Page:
Sunday, November 9, 2014


I told you what the funniest part of my grocery store adventure was ... now I'll share with you the sweetest part.

Our checker, Alex, talked a mile a minute.  Or more.  He would hold up my items and ask me where I got them and then tell me I was getting a good deal.  'Cept he told me all this at top speed.  Elizabeth's patience was wearing thin with him and she suddenly piped up with, "You talk way too fast!  Slow down there!"  I'm sure my face was beet red.

Alex apologized and said that he had been working all day and when he got tired he tended to talk too fast.  He then noticed the logo on my jacket - San Gabriel Unified School District - where I worked for five years, just prior to my move to Texas.  He asked if that were in California.  And yes, it was.  Of course that opened up a full blown conversation about Cali (no, I don't usually use that term of endearment) and we each discovered that we had lived one city apart.  Alex was in Chino Hills and we were in San Dimas.  Truly neighbors.  Alex then blurted out that he had gone to a special high school in Chino Hills and he even wrote it down for me when I didn't seem to know where it was.  'Ayala High School' Alex had scratched out in between ringing up my Halloween masks and Agave nectar (still don't know what that is...) And then suddenly Alex proudly (and I mean proudly) blurted out that he had Autism.  And he wanted to know if I were a teacher.

One can be caught off guard when someone tells you they have Autism.  In fact, one might not know how to react.  Honestly, I've never ever heard anyone tell me they have Austism.  I'm around kids with Autism but they certainly don't go bragging about it ... and yet ol' Alex had the need to tell me.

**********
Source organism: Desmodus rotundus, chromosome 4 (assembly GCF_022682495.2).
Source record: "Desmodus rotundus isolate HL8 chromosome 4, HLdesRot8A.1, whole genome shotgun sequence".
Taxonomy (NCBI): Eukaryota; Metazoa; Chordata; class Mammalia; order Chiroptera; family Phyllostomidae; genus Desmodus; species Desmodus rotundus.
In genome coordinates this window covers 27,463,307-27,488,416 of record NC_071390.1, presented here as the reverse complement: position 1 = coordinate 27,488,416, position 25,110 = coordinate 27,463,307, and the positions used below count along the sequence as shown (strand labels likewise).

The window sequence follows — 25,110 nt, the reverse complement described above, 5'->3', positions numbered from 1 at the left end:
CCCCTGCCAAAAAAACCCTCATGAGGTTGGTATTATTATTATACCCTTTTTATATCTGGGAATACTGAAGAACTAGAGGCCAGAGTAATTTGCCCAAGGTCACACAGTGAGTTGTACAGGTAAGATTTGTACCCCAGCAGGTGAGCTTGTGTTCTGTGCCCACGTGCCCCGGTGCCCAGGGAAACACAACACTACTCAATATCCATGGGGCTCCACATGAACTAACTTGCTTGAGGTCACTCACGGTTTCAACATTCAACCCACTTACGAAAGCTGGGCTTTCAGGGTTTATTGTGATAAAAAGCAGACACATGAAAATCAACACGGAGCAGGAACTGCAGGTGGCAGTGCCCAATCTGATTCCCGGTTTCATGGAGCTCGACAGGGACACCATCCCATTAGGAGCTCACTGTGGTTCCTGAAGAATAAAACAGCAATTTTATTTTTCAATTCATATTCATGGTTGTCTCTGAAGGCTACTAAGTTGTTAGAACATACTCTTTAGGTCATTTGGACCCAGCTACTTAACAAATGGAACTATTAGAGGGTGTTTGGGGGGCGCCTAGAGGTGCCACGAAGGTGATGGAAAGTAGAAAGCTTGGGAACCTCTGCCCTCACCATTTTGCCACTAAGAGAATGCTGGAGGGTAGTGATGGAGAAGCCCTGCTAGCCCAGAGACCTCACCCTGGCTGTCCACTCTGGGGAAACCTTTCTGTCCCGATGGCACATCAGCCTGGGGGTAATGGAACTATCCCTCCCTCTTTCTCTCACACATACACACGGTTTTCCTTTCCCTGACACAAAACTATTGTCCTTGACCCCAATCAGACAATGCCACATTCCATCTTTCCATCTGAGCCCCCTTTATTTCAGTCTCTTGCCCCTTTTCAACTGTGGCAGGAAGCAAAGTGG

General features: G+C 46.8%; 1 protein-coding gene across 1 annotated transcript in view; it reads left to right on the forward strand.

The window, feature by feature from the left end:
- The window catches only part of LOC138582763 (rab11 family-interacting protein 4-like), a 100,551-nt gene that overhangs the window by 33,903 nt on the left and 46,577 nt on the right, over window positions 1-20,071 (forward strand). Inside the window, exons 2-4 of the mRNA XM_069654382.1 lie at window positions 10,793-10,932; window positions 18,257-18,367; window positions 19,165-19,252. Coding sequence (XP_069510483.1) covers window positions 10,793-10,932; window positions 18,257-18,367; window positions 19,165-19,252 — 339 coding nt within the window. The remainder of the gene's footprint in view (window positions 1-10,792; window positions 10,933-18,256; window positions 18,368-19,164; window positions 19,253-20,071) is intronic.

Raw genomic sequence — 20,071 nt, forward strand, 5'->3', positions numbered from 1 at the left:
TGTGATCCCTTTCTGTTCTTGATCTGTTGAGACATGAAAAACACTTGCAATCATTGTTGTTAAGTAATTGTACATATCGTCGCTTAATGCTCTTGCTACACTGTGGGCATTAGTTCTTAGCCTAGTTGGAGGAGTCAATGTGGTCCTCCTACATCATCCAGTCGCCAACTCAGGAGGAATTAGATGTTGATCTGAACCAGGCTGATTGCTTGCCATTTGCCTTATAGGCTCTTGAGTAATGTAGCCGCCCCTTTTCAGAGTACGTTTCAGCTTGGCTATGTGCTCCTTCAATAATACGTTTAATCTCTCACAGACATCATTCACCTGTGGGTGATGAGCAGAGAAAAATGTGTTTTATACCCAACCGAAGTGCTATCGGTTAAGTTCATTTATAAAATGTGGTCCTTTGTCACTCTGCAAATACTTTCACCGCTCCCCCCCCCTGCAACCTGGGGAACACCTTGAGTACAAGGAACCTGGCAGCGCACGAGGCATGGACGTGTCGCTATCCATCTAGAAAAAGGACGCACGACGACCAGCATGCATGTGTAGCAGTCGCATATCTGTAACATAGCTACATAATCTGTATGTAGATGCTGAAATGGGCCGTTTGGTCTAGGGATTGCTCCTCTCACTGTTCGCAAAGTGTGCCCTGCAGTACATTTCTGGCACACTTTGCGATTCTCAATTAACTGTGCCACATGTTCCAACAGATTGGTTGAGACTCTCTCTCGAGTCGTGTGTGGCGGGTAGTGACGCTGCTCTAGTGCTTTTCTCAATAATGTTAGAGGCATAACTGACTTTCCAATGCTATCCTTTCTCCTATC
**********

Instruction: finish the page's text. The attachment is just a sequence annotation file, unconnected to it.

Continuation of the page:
Alex and I chatted for quite a bit.  He learned that I'm not a teacher but I do work at a Special Ed school.  Were they big kids?  No, they are little ones.  He threw terms like PPCD at me, that only someone around it would know.  Alex was happy to meet someone who was not only chatting with him (and struggling to listen to his mile a minute chirping) but also had a common interest.  And you know what?  Alex was an expert cashier.  He talked AND he got his job done.  I was very impressed.  And when we were done, he quickly was on to the next customer in line.

Know what else?  When I came back later that night to try to claim my lost bag ... Alex waved to me.  I'd have set him up with Elizabeth if he could've slowed down his talking ... and if she hadn't turned a deaf ear to him almost immediately.

And if he headn't given my Halloween masks to the wrong person.


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